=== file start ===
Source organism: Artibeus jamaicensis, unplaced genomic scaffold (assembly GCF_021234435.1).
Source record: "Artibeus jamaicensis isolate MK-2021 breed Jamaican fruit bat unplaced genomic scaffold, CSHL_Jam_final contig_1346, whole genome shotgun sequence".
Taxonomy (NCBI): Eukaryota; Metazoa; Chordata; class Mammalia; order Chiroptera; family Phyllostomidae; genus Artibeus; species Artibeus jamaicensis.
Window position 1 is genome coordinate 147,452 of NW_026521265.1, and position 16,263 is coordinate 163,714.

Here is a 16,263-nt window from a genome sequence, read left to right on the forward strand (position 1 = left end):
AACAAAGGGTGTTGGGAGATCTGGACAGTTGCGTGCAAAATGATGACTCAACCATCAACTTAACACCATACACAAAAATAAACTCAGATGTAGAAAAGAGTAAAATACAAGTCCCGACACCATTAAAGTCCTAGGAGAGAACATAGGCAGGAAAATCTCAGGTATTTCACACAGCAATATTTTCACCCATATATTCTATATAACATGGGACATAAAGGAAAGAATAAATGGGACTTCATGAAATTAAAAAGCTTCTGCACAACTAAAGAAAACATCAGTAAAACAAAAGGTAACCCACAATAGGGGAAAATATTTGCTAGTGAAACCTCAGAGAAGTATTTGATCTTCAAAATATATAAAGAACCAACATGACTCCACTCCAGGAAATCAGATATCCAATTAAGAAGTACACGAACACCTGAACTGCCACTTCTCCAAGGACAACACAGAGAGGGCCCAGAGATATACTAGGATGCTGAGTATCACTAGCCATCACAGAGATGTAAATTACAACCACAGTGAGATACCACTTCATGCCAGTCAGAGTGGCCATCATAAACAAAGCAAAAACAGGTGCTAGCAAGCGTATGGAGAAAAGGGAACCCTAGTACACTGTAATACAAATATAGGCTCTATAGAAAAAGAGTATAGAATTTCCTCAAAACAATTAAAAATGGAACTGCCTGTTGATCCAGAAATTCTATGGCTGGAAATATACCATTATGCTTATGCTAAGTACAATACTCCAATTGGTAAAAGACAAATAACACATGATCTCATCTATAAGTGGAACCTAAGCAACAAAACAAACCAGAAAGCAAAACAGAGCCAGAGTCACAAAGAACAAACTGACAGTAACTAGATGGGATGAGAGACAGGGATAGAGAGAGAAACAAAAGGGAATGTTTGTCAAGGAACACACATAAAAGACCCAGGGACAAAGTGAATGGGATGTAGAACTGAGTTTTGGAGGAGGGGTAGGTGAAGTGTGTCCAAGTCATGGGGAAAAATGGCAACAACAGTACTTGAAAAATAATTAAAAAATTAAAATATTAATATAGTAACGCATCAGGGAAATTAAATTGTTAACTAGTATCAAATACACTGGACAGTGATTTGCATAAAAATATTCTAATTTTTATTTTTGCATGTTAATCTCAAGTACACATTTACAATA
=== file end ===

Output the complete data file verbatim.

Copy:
Source organism: Artibeus jamaicensis, unplaced genomic scaffold (assembly GCF_021234435.1).
Source record: "Artibeus jamaicensis isolate MK-2021 breed Jamaican fruit bat unplaced genomic scaffold, CSHL_Jam_final contig_1346, whole genome shotgun sequence".
Taxonomy (NCBI): Eukaryota; Metazoa; Chordata; class Mammalia; order Chiroptera; family Phyllostomidae; genus Artibeus; species Artibeus jamaicensis.
Window position 1 is genome coordinate 147,452 of NW_026521265.1, and position 16,263 is coordinate 163,714.

Here is a 16,263-nt window from a genome sequence, read left to right on the forward strand (position 1 = left end):
AACAAAGGGTGTTGGGAGATCTGGACAGTTGCGTGCAAAATGATGACTCAACCATCAACTTAACACCATACACAAAAATAAACTCAGATGTAGAAAAGAGTAAAATACAAGTCCCGACACCATTAAAGTCCTAGGAGAGAACATAGGCAGGAAAATCTCAGGTATTTCACACAGCAATATTTTCACCCATATATTCTATATAACATGGGACATAAAGGAAAGAATAAATGGGACTTCATGAAATTAAAAAGCTTCTGCACAACTAAAGAAAACATCAGTAAAACAAAAGGTAACCCACAATAGGGGAAAATATTTGCTAGTGAAACCTCAGAGAAGTATTTGATCTTCAAAATATATAAAGAACCAACATGACTCCACTCCAGGAAATCAGATATCCAATTAAGAAGTACACGAACACCTGAACTGCCACTTCTCCAAGGACAACACAGAGAGGGCCCAGAGATATACTAGGATGCTGAGTATCACTAGCCATCACAGAGATGTAAATTACAACCACAGTGAGATACCACTTCATGCCAGTCAGAGTGGCCATCATAAACAAAGCAAAAACAGGTGCTAGCAAGCGTATGGAGAAAAGGGAACCCTAGTACACTGTAATACAAATATAGGCTCTATAGAAAAAGAGTATAGAATTTCCTCAAAACAATTAAAAATGGAACTGCCTGTTGATCCAGAAATTCTATGGCTGGAAATATACCATTATGCTTATGCTAAGTACAATACTCCAATTGGTAAAAGACAAATAACACATGATCTCATCTATAAGTGGAACCTAAGCAACAAAACAAACCAGAAAGCAAAACAGAGCCAGAGTCACAAAGAACAAACTGACAGTAACTAGATGGGATGAGAGACAGGGATAGAGAGAGAAACAAAAGGGAATGTTTGTCAAGGAACACACATAAAAGACCCAGGGACAAAGTGAATGGGATGTAGAACTGAGTTTTGGAGGAGGGGTAGGTGAAGTGTGTCCAAGTCATGGGGAAAAATGGCAACAACAGTACTTGAAAAATAATTAAAAAATTAAAATATTAATATAGTAACGCATCAGGGAAATTAAATTGTTAACTAGTATCAAATACACTGGACAGTGATTTGCATAAAAATATTCTAATTTTTATTTTTGCATGTTAATCTCAAGTACACATTTACAATA